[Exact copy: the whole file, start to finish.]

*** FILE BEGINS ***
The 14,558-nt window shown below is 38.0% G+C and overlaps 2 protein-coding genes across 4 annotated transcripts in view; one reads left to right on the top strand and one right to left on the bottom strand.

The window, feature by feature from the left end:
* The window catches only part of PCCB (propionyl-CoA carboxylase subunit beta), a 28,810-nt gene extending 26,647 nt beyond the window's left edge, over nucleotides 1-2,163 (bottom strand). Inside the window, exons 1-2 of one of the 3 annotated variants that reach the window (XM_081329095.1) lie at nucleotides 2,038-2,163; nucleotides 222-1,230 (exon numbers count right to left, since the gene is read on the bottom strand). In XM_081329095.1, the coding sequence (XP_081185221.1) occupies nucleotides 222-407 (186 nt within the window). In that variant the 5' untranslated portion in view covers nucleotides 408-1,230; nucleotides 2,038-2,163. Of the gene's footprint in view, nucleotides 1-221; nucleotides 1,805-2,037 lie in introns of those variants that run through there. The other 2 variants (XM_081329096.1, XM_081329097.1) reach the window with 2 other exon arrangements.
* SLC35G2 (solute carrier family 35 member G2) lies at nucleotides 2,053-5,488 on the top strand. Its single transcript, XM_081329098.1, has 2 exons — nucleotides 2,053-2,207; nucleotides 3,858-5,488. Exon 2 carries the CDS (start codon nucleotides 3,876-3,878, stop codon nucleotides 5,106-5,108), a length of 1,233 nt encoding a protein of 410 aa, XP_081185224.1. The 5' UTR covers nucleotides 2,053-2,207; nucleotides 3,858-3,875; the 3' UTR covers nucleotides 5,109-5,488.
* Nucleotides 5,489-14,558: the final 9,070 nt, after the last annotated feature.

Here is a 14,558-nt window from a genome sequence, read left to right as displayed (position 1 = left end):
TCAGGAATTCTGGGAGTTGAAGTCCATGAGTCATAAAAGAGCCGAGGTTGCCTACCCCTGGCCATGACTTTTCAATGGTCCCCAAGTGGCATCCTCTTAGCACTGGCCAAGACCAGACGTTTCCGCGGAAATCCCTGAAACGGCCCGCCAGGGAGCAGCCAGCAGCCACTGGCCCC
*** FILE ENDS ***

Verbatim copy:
The 14,558-nt window shown below is 38.0% G+C and overlaps 2 protein-coding genes across 4 annotated transcripts in view; one reads left to right on the top strand and one right to left on the bottom strand.

The window, feature by feature from the left end:
* The window catches only part of PCCB (propionyl-CoA carboxylase subunit beta), a 28,810-nt gene extending 26,647 nt beyond the window's left edge, over nucleotides 1-2,163 (bottom strand). Inside the window, exons 1-2 of one of the 3 annotated variants that reach the window (XM_081329095.1) lie at nucleotides 2,038-2,163; nucleotides 222-1,230 (exon numbers count right to left, since the gene is read on the bottom strand). In XM_081329095.1, the coding sequence (XP_081185221.1) occupies nucleotides 222-407 (186 nt within the window). In that variant the 5' untranslated portion in view covers nucleotides 408-1,230; nucleotides 2,038-2,163. Of the gene's footprint in view, nucleotides 1-221; nucleotides 1,805-2,037 lie in introns of those variants that run through there. The other 2 variants (XM_081329096.1, XM_081329097.1) reach the window with 2 other exon arrangements.
* SLC35G2 (solute carrier family 35 member G2) lies at nucleotides 2,053-5,488 on the top strand. Its single transcript, XM_081329098.1, has 2 exons — nucleotides 2,053-2,207; nucleotides 3,858-5,488. Exon 2 carries the CDS (start codon nucleotides 3,876-3,878, stop codon nucleotides 5,106-5,108), a length of 1,233 nt encoding a protein of 410 aa, XP_081185224.1. The 5' UTR covers nucleotides 2,053-2,207; nucleotides 3,858-3,875; the 3' UTR covers nucleotides 5,109-5,488.
* Nucleotides 5,489-14,558: the final 9,070 nt, after the last annotated feature.

Here is a 14,558-nt window from a genome sequence, read left to right as displayed (position 1 = left end):
TCAGGAATTCTGGGAGTTGAAGTCCATGAGTCATAAAAGAGCCGAGGTTGCCTACCCCTGGCCATGACTTTTCAATGGTCCCCAAGTGGCATCCTCTTAGCACTGGCCAAGACCAGACGTTTCCGCGGAAATCCCTGAAACGGCCCGCCAGGGAGCAGCCAGCAGCCACTGGCCCC